Wednesday, June 29, 2011

Bad arguments for high speed rail: Oil consumption

While HSR can be an important and worthy endeavor, it's important to make sure that arguments in its favor are actually valid ones rather than a simple throwing out of various minor benefits. We might distinguish this best as primary benefits and ancillary benefits. A primary benefit such as road and air traffic mitigation is one where high speed rail is highly cost-effective and performs best. Ancillary benefits, such as relatively minor reductions in environmental pollution, are nice to have, but the project is not a cost-effective means of reaching those goals and they do not necessarily provide major gains (which, admittedly, is a large part of the reason that they are not cost-effective). Ancillary benefits, because of their cost-ineffectiveness, should not be highlighted and used as major talking points in support of high speed rail, as opposition think-tanks will seize upon this and use it to help convince independents that high speed rail should not be supported.

One of the ancillary benefits which is often inappropriately highlighted as a primary benefit by high speed rail proponents is that of reducing American oil consumption. Often, our reliance upon foreign oil, including some from Middle East nations such as Saudi Arabia, is seized upon by such proponents and the defense costs added to the price of oil. This, however, is a flawed notion that ignores the interconnected nature of global trade. Even if we were completely independent from foreign oil, or at least oil not from North America and Europe, including our shipping, we would still fund foreign militaries and place troops in these areas. A sudden lack of oil shipments from Saudi Arabia would cause major oil price shocks globally, not merely to those depending on oil from Saudi Arabia. Even if we were, by perhaps some magical free energy device, completely free from oil use except in raw industrial processes, we would still be gravely damaged economically because our economy depends on foreign trade. Major economic recessions or depressions in our trading partners will cause the same problems here as well.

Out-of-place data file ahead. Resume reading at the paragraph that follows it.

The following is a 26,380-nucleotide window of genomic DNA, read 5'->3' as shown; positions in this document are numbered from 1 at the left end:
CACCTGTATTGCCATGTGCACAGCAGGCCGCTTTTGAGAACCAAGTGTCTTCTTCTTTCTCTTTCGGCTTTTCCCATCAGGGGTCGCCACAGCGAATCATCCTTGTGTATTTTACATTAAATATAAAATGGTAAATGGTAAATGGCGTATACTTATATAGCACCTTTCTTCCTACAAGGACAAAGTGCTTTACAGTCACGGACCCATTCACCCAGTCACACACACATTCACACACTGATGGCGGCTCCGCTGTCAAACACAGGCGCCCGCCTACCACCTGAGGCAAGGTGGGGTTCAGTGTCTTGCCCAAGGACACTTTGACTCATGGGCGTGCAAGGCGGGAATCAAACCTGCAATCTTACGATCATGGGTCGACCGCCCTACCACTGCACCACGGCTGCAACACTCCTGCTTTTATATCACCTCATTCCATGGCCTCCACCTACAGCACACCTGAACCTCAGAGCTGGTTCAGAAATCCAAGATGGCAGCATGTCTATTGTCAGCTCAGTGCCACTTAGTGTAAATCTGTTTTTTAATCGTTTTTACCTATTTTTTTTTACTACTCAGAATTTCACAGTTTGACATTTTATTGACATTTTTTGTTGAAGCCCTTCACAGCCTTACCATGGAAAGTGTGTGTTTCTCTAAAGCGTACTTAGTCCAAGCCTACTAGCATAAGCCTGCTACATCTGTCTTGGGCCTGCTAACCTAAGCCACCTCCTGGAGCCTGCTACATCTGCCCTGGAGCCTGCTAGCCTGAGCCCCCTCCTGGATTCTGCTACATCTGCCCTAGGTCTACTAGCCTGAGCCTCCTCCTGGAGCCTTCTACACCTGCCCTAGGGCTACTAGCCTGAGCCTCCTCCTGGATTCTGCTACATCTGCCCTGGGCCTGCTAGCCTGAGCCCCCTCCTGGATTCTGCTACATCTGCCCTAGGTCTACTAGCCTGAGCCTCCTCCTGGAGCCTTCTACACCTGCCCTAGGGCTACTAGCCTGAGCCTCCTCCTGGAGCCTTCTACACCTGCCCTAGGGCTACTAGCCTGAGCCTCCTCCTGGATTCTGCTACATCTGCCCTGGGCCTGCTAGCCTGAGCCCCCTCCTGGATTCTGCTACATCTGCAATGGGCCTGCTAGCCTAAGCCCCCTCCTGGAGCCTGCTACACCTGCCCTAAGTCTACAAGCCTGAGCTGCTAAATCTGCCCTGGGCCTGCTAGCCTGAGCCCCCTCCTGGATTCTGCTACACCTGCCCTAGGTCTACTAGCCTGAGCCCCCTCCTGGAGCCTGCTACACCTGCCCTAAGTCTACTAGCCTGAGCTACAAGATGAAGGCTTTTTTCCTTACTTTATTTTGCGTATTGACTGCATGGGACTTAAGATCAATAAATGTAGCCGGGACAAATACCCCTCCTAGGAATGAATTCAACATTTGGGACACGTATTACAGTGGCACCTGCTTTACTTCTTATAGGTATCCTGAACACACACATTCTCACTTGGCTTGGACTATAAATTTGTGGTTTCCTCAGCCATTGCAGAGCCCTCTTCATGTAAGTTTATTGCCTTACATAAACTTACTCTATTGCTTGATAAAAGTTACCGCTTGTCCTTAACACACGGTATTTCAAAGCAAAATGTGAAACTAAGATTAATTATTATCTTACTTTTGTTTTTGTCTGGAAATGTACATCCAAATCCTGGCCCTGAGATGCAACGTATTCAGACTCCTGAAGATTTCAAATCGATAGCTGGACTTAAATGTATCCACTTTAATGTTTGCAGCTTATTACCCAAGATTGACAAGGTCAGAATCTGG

Now, for the actual matter at hand, that of high speed rail's role in reducing our dependence on oil. The California High Speed Rail Authority estimates that, by 2030, the high speed rail system will be saving 12.7 million barrels of oil per year. This, however, represents only sixteen hours worth of US consumption in 2009 and only 1.9% of California's annual consumption (one week's worth). Clearly it would have minimal, if any, effect on oil prices or oil dependence.

Ultimately, the problem of oil consumption is going to be best handled through regulations and industrial subsidies (such as paying Ford to bring over the 65mpg Fiesta ECOnetic) which increase the average fleet fuel efficiency from its currently pitiful 22.6 miles per gallon to a rather higher figure. Saving fuel via HSR is helpful, but it is nothing more than a bandaid compared to what really must be done and it is a far from economical means of so doing.

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